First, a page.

This paper deals with an Abgar image in the Liszt Ferenc Memorial Museum (Budapest), which was used as a devotional image by the composer. First the relationship of this representation to its prototype, the cult image of S. Silvestro in Capite in Rome is examined. Second we discuss information about the panel's first possessor, an abbess of the Poor Clares in Pozsony (today's Bratislava), whose name is known from the inscription of the verso. Not only do we attempt a more precise dating based on this information, but also endeavour to place the picture in its original context. The use of images among the nuns of the order of St. Clare, and the question on what occasion the abbess may have received this panel are also considered. The third part addresses the issue of Liszt's relations with Rome, in particular the role his cordial relationship with Pope Pius IX may have played from his painting's point of view. As music and visual arts were considered closely related in Liszt's eyes, in the last part of the paper an analogy is drawn between the composer's Abgar image and his sacred choral works in terms of their archaicism.
Farewell to meat – carnevale – was the origin of the initially innocent merry-making customs that came into use around Shrovetide, near the Lenten season. This frolicking gradually deteriorated so much that Pope Benedict XIV had to issue a decree “inter cetera de bacchanalibus” to warn the believers. Some peculiar crucifix representations allude to these carnival excesses in a moralizing, allegorical form.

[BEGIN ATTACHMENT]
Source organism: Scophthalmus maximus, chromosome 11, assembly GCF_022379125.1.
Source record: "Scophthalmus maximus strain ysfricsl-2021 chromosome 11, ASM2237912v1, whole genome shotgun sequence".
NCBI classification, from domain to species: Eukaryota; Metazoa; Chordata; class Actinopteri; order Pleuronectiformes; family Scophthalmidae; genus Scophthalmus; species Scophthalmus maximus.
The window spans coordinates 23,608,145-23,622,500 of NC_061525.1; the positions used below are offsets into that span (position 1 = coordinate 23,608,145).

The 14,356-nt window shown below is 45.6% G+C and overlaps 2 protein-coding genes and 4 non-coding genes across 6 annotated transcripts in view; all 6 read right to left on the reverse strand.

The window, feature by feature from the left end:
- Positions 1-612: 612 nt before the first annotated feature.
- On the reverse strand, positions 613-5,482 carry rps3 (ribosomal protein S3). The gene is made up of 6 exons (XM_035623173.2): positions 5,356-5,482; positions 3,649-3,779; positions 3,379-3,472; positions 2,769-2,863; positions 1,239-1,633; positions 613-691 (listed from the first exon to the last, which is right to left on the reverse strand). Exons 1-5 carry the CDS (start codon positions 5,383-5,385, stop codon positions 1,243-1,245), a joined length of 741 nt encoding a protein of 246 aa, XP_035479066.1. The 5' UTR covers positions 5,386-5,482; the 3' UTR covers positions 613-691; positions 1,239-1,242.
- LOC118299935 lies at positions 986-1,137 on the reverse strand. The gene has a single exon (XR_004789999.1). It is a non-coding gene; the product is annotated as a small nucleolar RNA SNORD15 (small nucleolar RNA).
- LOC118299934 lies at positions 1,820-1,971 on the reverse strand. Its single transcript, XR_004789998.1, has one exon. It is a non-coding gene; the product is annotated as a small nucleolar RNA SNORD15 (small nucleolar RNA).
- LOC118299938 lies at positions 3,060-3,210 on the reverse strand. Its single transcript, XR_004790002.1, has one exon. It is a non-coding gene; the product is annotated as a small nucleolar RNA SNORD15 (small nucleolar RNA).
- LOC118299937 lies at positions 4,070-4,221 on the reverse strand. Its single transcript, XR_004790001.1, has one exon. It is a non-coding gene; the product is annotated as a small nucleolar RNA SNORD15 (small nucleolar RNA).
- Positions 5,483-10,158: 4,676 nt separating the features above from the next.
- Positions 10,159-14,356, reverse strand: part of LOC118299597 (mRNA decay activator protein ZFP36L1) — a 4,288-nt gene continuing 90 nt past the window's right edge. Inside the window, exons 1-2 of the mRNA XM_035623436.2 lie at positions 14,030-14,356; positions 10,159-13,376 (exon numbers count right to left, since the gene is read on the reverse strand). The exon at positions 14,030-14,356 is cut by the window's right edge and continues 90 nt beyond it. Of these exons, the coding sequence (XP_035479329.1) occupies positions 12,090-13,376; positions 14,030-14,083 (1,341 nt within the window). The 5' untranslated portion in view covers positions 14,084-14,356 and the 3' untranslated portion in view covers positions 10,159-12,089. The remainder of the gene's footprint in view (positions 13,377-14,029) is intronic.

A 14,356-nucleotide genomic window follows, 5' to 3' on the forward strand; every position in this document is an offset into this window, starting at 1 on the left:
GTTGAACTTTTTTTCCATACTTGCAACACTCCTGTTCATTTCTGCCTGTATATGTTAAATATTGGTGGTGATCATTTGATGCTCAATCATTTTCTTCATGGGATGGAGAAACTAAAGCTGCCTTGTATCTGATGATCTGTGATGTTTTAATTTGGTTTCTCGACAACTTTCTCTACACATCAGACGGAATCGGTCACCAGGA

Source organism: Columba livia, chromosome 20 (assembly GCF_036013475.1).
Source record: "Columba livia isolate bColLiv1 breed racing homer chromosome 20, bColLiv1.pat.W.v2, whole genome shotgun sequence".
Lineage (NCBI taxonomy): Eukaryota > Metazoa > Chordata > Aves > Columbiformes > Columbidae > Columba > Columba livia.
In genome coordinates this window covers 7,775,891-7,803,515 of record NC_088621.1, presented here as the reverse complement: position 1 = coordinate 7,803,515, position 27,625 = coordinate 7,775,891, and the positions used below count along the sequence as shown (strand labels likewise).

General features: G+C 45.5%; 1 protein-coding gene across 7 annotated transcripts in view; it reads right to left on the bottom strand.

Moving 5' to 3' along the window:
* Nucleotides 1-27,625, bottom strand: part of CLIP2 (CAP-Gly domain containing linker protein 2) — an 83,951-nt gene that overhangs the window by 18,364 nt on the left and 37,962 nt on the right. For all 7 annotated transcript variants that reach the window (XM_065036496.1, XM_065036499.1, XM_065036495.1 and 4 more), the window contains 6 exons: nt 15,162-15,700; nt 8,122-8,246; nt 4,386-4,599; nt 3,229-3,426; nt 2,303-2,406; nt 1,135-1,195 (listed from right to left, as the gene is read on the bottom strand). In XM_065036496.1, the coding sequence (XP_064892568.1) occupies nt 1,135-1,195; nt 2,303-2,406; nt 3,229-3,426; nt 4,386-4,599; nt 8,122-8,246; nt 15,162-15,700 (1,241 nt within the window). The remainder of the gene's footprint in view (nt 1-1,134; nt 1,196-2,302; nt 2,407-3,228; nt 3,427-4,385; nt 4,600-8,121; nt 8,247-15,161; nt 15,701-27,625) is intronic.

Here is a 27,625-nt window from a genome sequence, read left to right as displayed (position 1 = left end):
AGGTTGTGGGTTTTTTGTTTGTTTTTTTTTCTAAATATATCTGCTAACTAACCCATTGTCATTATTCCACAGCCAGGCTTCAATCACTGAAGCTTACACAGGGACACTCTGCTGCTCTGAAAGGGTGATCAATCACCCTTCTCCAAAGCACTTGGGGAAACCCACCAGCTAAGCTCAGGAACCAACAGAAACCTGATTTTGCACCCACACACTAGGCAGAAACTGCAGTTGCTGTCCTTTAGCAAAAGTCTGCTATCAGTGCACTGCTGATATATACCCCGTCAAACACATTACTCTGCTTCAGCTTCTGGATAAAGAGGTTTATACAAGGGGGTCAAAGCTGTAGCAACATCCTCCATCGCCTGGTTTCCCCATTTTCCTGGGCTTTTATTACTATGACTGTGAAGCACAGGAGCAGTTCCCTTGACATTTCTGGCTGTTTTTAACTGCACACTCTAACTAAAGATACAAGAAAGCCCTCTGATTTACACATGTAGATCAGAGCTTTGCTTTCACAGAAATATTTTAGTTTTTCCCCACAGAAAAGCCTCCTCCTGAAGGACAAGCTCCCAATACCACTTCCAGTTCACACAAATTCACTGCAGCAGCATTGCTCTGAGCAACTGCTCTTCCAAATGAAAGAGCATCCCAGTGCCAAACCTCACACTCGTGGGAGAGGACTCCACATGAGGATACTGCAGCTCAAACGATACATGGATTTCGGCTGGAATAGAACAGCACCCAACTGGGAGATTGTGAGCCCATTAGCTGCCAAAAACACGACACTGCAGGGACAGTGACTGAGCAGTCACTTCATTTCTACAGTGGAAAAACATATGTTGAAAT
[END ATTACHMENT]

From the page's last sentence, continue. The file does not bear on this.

In the engraved icon of Hieronymus Wierix (1553–1619) (owned by the author) the crucifix allegory shows perhaps the embodiments of the seven deadly sins. They try to make the youth standing at the foot of the cross swerve away from pious life. The Latin caption of the engraving is from St Paul's letter to the Romans (Rom 8,35; 8,38–39). The second important depiction of the theme is in the graphic collection of the Benedictine abbey of Göttweig. The engraved sheet is the work of Matthäus Küsell (1629–1681) after Johann Christoph Storer's (1611?–1671) drawing. The bustling scene takes place on Calvary Hill. In the celestial sphere, on both sides of the darkened Sun and Moon, angels are hovering, two of them holding a banderol. Among the Vice figures torturing Christ a few characters of the Passion can also be discovered: Longinus with the lance, the soldiers who cast lots, the figure offering the sponge. In the right-hand corner a weeping angel is guarding the Arma Christi. The banderol refers to the crucified Christ, the rest of the characters actualize the scenario of Good Friday in a figurative sense. The latest graphic piece of the theme is an engraving possibly by Franz Karl Heissig (?–?) (owned by the author) from the mid-18th century. The Latin and German inscriptions unmistakably refer to the message of carnival crosses and also make allusions to the bacchanals of pagan Rome. The penitent Mary Magdalene at the foot of the cross is the only positive figure, the rest around her are embodiments of immoderate carnival revelries.